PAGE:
And MacObserver made a great point in their post in this matter.
While most executives at Apple are working on iPhone numbers - how much they'll sell today and how much to order for the days ahead, Steve Jobs is fuming over how many billions of dollars are left on the table because of ATT.
Where to begin?
- Customer dissatisfaction.
- A 3G network that was not ready for the iPhone 3G, then or today.
- Claims to support net neutrality but handicaps Slingplayer and Skype while MLB, OrbLive, and a few other apps get a pass (More at Onxo).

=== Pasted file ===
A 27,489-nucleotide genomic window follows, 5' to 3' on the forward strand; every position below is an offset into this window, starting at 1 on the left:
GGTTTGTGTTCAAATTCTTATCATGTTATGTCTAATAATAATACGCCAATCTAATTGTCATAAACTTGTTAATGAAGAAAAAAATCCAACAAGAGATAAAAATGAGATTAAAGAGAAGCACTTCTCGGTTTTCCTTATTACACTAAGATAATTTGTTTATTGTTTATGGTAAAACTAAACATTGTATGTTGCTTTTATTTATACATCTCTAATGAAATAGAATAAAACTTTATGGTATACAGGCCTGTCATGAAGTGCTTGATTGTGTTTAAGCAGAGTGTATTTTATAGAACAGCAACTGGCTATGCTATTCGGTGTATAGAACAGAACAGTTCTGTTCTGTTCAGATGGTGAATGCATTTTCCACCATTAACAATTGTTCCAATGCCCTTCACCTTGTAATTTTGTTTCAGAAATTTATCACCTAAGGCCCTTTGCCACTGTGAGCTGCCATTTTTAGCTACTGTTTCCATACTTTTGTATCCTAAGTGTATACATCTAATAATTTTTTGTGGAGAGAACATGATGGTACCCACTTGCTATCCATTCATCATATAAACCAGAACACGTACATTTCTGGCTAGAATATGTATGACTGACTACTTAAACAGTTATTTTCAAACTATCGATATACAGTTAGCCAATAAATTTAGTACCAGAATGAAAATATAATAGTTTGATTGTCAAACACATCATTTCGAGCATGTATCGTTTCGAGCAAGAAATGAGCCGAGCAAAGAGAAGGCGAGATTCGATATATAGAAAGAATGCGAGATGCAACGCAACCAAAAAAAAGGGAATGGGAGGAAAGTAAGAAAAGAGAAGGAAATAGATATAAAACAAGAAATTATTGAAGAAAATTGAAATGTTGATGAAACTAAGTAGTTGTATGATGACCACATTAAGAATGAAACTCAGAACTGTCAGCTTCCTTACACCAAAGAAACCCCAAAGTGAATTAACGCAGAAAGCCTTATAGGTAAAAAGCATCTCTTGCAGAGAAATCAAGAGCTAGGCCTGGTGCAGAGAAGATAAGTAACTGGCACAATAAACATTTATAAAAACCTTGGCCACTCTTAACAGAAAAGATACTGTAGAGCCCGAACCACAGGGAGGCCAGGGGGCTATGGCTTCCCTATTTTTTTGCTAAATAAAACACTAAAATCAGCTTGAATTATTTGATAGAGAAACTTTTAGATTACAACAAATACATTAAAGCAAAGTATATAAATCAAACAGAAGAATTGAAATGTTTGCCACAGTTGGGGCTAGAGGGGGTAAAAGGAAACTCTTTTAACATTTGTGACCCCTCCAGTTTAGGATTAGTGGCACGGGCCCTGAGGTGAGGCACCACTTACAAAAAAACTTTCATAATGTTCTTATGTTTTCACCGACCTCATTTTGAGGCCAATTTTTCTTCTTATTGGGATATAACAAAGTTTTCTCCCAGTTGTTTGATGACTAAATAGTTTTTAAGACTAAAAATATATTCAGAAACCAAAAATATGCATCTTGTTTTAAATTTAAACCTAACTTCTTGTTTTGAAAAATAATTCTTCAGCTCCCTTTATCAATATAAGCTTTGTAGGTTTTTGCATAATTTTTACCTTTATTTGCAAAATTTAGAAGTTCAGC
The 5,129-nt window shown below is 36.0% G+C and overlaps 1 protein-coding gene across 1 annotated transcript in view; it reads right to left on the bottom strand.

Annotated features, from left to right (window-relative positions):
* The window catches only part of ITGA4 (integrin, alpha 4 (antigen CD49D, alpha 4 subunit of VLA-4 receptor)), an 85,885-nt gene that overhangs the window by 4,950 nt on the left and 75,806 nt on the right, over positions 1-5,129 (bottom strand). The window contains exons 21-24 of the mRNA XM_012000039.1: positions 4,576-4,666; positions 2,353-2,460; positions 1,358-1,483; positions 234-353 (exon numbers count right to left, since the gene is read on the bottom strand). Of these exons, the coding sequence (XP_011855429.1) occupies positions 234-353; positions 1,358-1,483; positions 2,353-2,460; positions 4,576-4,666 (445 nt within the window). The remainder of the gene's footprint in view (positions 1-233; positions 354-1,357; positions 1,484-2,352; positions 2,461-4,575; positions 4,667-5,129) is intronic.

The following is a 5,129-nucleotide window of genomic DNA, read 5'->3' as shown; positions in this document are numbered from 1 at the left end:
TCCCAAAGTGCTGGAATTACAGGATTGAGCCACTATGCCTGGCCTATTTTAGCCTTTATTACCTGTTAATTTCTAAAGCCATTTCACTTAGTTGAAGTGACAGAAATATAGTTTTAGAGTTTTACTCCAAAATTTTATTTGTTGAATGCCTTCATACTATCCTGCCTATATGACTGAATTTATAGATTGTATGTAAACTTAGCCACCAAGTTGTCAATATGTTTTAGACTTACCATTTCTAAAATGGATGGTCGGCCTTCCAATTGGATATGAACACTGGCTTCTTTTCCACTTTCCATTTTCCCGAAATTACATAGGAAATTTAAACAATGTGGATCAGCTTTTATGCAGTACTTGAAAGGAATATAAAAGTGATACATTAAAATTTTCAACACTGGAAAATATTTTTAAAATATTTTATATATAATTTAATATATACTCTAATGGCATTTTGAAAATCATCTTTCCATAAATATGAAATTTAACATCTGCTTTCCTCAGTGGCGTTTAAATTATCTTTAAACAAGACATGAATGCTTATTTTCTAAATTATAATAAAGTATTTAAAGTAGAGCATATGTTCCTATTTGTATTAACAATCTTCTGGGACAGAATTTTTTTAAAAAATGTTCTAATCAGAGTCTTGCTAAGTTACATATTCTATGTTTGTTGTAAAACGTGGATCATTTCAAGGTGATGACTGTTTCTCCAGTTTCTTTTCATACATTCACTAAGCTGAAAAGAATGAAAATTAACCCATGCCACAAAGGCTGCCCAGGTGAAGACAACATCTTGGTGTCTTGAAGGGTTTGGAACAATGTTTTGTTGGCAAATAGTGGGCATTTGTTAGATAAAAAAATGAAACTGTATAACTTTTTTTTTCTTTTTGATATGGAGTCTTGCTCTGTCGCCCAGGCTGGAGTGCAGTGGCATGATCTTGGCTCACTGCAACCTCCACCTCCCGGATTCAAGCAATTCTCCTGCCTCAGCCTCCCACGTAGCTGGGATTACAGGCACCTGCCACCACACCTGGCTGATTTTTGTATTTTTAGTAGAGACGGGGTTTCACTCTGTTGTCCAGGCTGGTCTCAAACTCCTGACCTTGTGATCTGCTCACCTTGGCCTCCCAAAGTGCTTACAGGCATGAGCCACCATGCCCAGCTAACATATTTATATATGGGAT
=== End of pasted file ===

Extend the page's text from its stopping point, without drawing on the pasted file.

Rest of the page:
- An iphone upgrade policy that punishes, rather than rewards (I'm a bit iffy on this one but I'm just so mad at the wireless providers now, I'm just going to throw it in there).
- LTE network that will be about a year behind Verizon's own LTE network.
So, if Apple had indeed been sitting down with ATT about extending the exclusivity, ATT can forget it. What ATT should be doing is planning for the day when the iPhone becomes available on Verizon or T-Mobile (but like most execs today, it's about short-term growth and bonuses - not saying that's a good thing or bad, it's just a fact of life).
Note: I maintain that while we're not likely to see a CDMA version of the iPhone at all, it is possible for us to see an iPhone on T-Mobile in 2010. Why not? It give Apple a stronger position when it comes to negotiating with Verizon and ATT.